Corrosion engineers recognize that hurricanes pose a unique danger to fuel storage tanks set up at tank farms in storm-prone areas.
Tank farms are generally located close to shipping ports, which predisposes tanks to a greater need for fuel storage tank maintenance due to the effects of extreme weather.
Keeping these tanks well protected against corrosion requires special attention to these conditions and an understanding of the dangers that fuel storage vessels at tank farms face.
How Are Fuel Storage Tank Farms Affected By Corrosion?
Fuel storage tanks located at tank farms close to shipping ports are at great risk for corrosion problems due to weather and environmental conditions.
Not only are they more likely to suffer damage from hurricanes due to their positioning closer to the ocean, but they are continuously affected by the moist salty ocean air.
Based on these two factors, corrosion engineers focus on the best ways to prevent corrosion in highly reliable ways that can withstand hurricane conditions such as high winds, flying debris, and pelting rain.
Jacket Insulation A Poor Choice for Corrosion Prevention
To protect fuel storage tanks against physical damage and corrosion due to the conditions to which they are exposed at coastal tank farms, they require some type of insulative, protective coating.
Many facilities use metal insulation jackets around their tanks, but corrosion experts find there to be a number of problems with those jackets.
- Primarily, insulation jackets installed over fuel storage tanks can be damaged and blown off by hurricane-force winds, exposing the tank to corrosion once the jacket is no longer protective.
- Secondly, performing fuel storage tank inspections of the tank exterior becomes impossible without disturbing the inner insulation under the jacket.
- Finally, inspections done on tanks that have had the jacket insulation damaged usually reveal a high level of corrosion on the exterior surface of the tank caused by moisture trapped within the insulation and jacket, which is impossible to remove.
Ultimately, while jacket insulation can prevent serious physical damage to the exterior surface of the tank, it does little to prevent corrosion.
Thermal Insulation A Prime Choice for Preventing Corrosion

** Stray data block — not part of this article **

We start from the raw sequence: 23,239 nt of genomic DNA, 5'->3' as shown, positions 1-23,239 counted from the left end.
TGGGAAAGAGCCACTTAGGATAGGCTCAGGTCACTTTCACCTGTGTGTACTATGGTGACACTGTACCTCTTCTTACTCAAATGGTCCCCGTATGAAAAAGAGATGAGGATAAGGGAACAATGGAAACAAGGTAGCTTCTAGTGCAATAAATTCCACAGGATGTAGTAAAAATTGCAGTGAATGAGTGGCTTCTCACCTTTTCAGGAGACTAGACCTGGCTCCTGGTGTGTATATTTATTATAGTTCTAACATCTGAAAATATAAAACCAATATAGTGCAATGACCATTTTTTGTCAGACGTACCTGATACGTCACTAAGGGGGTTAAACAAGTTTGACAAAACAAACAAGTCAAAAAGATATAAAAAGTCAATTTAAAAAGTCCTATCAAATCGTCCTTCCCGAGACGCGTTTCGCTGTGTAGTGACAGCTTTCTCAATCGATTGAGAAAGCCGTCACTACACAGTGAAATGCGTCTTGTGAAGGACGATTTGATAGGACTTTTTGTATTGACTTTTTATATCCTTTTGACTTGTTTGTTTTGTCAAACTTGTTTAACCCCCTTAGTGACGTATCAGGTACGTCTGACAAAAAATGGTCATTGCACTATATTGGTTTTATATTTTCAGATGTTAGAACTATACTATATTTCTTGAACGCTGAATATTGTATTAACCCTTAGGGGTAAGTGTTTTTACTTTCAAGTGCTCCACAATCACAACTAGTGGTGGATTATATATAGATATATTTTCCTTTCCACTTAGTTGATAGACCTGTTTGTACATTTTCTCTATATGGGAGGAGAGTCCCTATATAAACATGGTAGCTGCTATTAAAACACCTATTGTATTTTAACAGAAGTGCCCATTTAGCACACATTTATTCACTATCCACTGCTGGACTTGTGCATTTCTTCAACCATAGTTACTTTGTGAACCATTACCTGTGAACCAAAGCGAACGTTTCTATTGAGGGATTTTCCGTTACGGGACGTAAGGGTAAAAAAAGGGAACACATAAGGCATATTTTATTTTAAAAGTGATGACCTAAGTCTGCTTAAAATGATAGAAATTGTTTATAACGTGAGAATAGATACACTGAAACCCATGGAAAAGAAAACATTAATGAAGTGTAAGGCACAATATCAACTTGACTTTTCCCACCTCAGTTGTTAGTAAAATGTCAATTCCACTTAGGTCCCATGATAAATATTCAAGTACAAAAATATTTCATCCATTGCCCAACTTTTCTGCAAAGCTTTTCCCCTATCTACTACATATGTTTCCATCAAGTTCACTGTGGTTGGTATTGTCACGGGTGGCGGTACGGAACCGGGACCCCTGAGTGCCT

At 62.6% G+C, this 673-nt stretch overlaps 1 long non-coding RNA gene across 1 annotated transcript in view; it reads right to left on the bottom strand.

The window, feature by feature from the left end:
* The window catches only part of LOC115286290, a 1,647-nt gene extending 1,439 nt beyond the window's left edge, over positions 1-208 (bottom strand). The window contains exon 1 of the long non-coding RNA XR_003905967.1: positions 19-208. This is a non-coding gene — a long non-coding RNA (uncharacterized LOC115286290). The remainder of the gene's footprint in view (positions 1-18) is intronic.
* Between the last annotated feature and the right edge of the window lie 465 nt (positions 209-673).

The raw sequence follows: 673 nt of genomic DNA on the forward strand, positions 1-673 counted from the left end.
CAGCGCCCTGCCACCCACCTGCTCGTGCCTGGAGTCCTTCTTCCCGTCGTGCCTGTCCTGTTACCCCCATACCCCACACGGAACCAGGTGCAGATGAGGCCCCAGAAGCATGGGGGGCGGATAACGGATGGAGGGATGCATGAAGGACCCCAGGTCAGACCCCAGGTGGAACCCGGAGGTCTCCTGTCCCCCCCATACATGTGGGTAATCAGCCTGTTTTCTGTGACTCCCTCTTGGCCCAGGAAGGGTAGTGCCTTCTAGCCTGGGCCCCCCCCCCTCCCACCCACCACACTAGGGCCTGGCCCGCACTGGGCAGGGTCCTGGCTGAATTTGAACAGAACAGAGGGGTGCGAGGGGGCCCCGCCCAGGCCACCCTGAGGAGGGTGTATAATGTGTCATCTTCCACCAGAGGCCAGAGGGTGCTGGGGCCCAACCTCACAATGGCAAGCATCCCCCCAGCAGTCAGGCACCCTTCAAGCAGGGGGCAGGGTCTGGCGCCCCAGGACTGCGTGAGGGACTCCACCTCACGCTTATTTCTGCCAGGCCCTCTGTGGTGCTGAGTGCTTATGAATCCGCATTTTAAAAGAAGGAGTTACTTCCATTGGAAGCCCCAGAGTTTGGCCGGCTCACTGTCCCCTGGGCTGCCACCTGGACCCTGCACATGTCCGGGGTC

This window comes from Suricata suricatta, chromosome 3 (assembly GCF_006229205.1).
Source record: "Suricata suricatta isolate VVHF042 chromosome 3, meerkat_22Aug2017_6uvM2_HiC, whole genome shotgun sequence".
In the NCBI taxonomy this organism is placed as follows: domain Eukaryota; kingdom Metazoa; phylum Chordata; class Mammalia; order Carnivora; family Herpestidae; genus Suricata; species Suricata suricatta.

A better choice for preventing exterior corrosion of fuel storage tanks in hurricane-prone locations close to the water is a thermal insulating coating.
Thermal insulating barrier coatings developed by corrosion engineers are sprayed onto the prepared exterior of metal vessels with an air sprayer, then bonded to the metal.
These slightly-pliable coatings have low thermal conductivity, making them especially suited for tank farms as they protect against high humidity, strong winds, and the most common causes of corrosion at locations in hurricane-prone locations.
The coatings cannot be blown off and remain bonded to the metal, though their efficiency can be reduced if the coating is physically damaged to the extent that the metal surface of the tank is exposed.
Repairs to the coating are easy to make and can be done without additional moisture leaking under the rest of the coating.
Thermal Insulation Coatings for Fuel Storage Tank Farms
When choosing corrosion protection for fuel storage tanks set up at tank farms close to coastal areas, it is essential to consider all of the dangers these tanks are exposed to.
Frequent hurricanes in the vicinity of these port-area facilities stress the importance of durable insulation that can withstand the elements to effectively prevent corrosion.
Corrosion engineers who specialize in these coatings highly recommend thermal insulation coatings for such conditions.
Using thermal insulation coatings applied by qualified fuel storage tank maintenance services, tank farms can achieve greatly reduced corrosion-based problems with their tanks!